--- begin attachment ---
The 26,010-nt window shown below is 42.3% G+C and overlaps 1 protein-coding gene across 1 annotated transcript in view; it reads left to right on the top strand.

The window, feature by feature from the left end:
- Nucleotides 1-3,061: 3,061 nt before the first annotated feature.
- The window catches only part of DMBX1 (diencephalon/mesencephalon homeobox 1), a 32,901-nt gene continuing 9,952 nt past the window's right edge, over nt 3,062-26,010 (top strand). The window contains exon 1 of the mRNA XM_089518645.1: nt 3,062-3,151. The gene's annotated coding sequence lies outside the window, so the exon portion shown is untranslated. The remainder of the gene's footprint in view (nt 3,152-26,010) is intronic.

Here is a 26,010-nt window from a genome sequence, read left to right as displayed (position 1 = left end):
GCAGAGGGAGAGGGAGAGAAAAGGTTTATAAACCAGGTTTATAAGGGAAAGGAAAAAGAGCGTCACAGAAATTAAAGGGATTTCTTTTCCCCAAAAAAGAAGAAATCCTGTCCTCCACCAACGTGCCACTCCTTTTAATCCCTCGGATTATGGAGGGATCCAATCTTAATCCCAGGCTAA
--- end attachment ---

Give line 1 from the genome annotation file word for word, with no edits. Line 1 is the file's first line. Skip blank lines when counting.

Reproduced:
The 26,010-nt window shown below is 42.3% G+C and overlaps 1 protein-coding gene across 1 annotated transcript in view; it reads left to right on the top strand.